Not sure what the state of play for this product is now, but at the time we considered it too risky a proposition (what if they go out of business tomorrow?) and too limiting for the cost they were asking to use their platform.
Their particular IDE may be closed-source, but the engine is not tied to it.
IIRC playcanvas was started by ex-mozilla people.
I played around with the engine a while ago and was quite impressed by the all-in-one-ness of it.
But, at that time it didn’t meet our requirements.
I recall our unity engineer quite liked Defold, which had an integrated builder tool, but for some reason the lead dev didn’t want to go with it.
I don’t want to be throwing shade on Play Canvas though, it’s possible if we did the same assessment today we would have gone with that engine.
We had been using Unity for a long time but when the company decided pivot to HTML, we kept running into performance issues for for web (which left the Unity developer we had hired in a pretty awkward position).
It looks like Snap bought it + a game studio and then launched a few html5 games inside of Snapchat. But I dont see anything after that. Seems like maybe gaming inside of snapchat just fizzled out? That doesn't bode well for PlayCanvas development...
A competitive FPS shooter made in Playcanvas.
Is it the JS ecosystem and [insert framework] UI that's tempting? Or just the shared dev environment?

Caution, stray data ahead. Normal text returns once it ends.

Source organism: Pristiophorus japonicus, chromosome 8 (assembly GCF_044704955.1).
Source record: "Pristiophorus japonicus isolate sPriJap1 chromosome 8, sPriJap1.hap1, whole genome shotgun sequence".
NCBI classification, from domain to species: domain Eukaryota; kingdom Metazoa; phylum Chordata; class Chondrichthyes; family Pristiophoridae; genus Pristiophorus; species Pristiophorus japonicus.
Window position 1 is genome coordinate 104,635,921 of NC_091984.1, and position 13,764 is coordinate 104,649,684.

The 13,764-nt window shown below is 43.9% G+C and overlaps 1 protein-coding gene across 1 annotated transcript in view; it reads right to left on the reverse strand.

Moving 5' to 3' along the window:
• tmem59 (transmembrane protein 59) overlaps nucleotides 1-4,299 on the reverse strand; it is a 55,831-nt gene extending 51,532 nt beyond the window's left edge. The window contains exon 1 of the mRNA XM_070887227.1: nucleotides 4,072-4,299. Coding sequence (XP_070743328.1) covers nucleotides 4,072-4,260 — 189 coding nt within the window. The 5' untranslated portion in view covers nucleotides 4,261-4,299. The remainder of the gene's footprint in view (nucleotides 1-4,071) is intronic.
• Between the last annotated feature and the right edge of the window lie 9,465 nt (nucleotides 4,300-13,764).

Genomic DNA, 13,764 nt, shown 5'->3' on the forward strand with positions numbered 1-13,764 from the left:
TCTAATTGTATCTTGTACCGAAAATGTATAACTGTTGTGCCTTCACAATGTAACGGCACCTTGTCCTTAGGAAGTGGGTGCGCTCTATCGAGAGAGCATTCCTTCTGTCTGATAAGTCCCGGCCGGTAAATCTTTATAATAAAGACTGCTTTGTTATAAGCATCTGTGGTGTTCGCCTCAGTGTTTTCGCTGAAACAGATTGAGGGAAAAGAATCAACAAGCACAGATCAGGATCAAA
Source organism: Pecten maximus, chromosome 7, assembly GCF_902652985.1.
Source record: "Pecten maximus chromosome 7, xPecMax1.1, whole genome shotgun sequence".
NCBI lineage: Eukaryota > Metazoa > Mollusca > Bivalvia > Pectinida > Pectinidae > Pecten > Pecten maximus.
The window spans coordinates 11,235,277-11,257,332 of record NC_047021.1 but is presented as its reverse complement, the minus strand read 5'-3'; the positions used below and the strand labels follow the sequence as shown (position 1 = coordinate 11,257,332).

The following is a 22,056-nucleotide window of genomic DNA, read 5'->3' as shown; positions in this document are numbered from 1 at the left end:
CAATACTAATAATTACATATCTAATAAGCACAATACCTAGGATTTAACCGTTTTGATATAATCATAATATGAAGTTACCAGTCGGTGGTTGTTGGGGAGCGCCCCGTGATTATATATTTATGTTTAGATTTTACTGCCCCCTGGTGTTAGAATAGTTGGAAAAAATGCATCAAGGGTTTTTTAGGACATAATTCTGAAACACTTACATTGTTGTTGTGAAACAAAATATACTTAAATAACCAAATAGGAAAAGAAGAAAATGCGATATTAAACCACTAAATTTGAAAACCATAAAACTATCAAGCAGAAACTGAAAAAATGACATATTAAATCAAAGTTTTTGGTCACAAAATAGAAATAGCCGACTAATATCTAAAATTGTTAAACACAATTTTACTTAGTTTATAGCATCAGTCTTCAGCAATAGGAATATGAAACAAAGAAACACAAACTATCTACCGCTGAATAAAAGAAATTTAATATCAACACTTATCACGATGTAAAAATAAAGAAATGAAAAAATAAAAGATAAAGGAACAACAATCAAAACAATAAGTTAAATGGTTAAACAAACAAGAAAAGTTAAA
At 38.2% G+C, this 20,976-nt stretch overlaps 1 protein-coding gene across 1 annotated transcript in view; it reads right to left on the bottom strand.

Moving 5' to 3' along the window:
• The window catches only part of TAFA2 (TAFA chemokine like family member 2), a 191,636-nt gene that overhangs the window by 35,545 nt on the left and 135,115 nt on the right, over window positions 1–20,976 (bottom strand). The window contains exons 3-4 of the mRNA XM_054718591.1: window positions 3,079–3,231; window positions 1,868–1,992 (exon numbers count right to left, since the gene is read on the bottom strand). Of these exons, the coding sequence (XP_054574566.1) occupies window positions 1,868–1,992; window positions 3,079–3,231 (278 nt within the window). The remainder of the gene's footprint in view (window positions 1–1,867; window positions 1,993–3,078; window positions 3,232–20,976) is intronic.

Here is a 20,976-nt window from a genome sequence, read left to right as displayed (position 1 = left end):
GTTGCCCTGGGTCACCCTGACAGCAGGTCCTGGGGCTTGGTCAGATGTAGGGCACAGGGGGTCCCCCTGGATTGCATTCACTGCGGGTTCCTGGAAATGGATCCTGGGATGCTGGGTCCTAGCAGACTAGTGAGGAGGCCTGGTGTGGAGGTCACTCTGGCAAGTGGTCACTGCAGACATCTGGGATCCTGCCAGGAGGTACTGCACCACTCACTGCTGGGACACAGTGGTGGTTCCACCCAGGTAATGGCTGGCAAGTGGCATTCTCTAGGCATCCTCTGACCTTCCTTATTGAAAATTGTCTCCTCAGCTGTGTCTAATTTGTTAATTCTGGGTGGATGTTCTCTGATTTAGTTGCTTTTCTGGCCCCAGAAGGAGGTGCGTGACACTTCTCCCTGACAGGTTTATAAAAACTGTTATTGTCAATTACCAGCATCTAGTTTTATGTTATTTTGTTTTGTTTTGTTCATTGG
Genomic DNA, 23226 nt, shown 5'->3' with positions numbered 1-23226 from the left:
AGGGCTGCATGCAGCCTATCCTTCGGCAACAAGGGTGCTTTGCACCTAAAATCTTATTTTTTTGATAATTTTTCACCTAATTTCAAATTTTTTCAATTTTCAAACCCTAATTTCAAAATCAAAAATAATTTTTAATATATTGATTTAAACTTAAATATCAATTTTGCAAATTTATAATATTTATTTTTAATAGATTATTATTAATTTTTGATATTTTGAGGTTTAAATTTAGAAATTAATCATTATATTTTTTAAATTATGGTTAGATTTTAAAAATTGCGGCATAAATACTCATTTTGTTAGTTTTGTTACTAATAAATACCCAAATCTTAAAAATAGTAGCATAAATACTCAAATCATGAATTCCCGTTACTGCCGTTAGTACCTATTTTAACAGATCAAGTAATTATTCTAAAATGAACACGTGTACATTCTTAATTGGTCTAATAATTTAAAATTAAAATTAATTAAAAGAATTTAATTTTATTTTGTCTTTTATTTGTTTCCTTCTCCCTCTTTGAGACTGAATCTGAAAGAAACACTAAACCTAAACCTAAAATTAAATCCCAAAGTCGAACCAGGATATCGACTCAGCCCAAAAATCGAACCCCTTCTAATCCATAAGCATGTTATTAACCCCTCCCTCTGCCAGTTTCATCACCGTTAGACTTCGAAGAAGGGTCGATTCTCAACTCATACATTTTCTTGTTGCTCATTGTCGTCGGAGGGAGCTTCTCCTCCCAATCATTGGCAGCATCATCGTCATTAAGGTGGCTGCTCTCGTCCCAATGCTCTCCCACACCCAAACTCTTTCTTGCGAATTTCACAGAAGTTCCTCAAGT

Runescape is a good example. It ran on the school and library computers when nothing else could (much less anything that needed installation). Runescape is finally beta-testing native mobile apps, and it's hard to imagine it rising to so much fame for such a long time without its decision to run in the browser.
Unity, Unreal, Godot ... they all support the web as publishing targets. Without downloading a plugin. supporting the web is not unique. but if you design for the web, the engine will run better than compiling to it.
> Runescape is finally beta-testing native mobile apps, and it's hard to imagine it rising to so much fame for such a long time without its decision to run in the browser.
They've had a mobile version of "Old School Runescape" for over a year now I think, and it certainly did get me to play again for a bit. Mostly out of a curiosity of how they managed to fit all that UI on a mobile screen (turns out, pretty well).
The blog is 4 years old but I think it's still relevant.
I think partially it's that once you are doing something at this level, you are no longer just turning a document into an app, you are writing an app that can be deployed almost anywhere.
I think the future will trend in this direction to be honest.
edit: tend -> trend